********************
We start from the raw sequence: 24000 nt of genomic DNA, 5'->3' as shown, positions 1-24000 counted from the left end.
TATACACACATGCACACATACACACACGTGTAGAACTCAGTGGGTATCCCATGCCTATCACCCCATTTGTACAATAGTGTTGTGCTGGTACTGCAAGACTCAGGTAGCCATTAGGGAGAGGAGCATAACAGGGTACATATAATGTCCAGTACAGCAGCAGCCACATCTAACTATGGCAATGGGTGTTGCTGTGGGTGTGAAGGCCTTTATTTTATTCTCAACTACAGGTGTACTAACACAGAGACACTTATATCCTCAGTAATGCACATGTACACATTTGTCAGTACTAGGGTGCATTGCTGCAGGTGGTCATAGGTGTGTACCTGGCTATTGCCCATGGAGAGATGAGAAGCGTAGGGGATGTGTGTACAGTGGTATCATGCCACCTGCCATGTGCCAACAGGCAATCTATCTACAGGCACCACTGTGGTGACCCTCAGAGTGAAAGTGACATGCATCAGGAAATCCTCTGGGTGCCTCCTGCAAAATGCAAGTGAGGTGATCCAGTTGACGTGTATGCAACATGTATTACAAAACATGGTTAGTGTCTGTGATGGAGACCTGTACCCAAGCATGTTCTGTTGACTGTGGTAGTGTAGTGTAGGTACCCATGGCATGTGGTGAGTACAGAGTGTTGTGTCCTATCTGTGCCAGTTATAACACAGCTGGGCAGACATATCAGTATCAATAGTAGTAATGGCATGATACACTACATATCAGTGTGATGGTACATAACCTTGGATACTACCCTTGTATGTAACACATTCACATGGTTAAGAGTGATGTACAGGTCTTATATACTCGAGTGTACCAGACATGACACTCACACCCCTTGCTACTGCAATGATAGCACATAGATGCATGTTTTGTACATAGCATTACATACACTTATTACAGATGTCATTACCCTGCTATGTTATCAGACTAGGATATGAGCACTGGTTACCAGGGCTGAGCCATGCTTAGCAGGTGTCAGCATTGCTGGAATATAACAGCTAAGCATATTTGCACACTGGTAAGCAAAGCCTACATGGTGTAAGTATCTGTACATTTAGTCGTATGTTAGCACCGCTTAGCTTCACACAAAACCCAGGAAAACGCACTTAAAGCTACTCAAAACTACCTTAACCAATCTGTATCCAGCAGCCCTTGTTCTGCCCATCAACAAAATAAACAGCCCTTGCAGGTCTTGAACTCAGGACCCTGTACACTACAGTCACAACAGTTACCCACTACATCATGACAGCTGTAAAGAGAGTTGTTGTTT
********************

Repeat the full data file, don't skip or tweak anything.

We start from the raw sequence: 24000 nt of genomic DNA, 5'->3' as shown, positions 1-24000 counted from the left end.
TATACACACATGCACACATACACACACGTGTAGAACTCAGTGGGTATCCCATGCCTATCACCCCATTTGTACAATAGTGTTGTGCTGGTACTGCAAGACTCAGGTAGCCATTAGGGAGAGGAGCATAACAGGGTACATATAATGTCCAGTACAGCAGCAGCCACATCTAACTATGGCAATGGGTGTTGCTGTGGGTGTGAAGGCCTTTATTTTATTCTCAACTACAGGTGTACTAACACAGAGACACTTATATCCTCAGTAATGCACATGTACACATTTGTCAGTACTAGGGTGCATTGCTGCAGGTGGTCATAGGTGTGTACCTGGCTATTGCCCATGGAGAGATGAGAAGCGTAGGGGATGTGTGTACAGTGGTATCATGCCACCTGCCATGTGCCAACAGGCAATCTATCTACAGGCACCACTGTGGTGACCCTCAGAGTGAAAGTGACATGCATCAGGAAATCCTCTGGGTGCCTCCTGCAAAATGCAAGTGAGGTGATCCAGTTGACGTGTATGCAACATGTATTACAAAACATGGTTAGTGTCTGTGATGGAGACCTGTACCCAAGCATGTTCTGTTGACTGTGGTAGTGTAGTGTAGGTACCCATGGCATGTGGTGAGTACAGAGTGTTGTGTCCTATCTGTGCCAGTTATAACACAGCTGGGCAGACATATCAGTATCAATAGTAGTAATGGCATGATACACTACATATCAGTGTGATGGTACATAACCTTGGATACTACCCTTGTATGTAACACATTCACATGGTTAAGAGTGATGTACAGGTCTTATATACTCGAGTGTACCAGACATGACACTCACACCCCTTGCTACTGCAATGATAGCACATAGATGCATGTTTTGTACATAGCATTACATACACTTATTACAGATGTCATTACCCTGCTATGTTATCAGACTAGGATATGAGCACTGGTTACCAGGGCTGAGCCATGCTTAGCAGGTGTCAGCATTGCTGGAATATAACAGCTAAGCATATTTGCACACTGGTAAGCAAAGCCTACATGGTGTAAGTATCTGTACATTTAGTCGTATGTTAGCACCGCTTAGCTTCACACAAAACCCAGGAAAACGCACTTAAAGCTACTCAAAACTACCTTAACCAATCTGTATCCAGCAGCCCTTGTTCTGCCCATCAACAAAATAAACAGCCCTTGCAGGTCTTGAACTCAGGACCCTGTACACTACAGTCACAACAGTTACCCACTACATCATGACAGCTGTAAAGAGAGTTGTTGTTT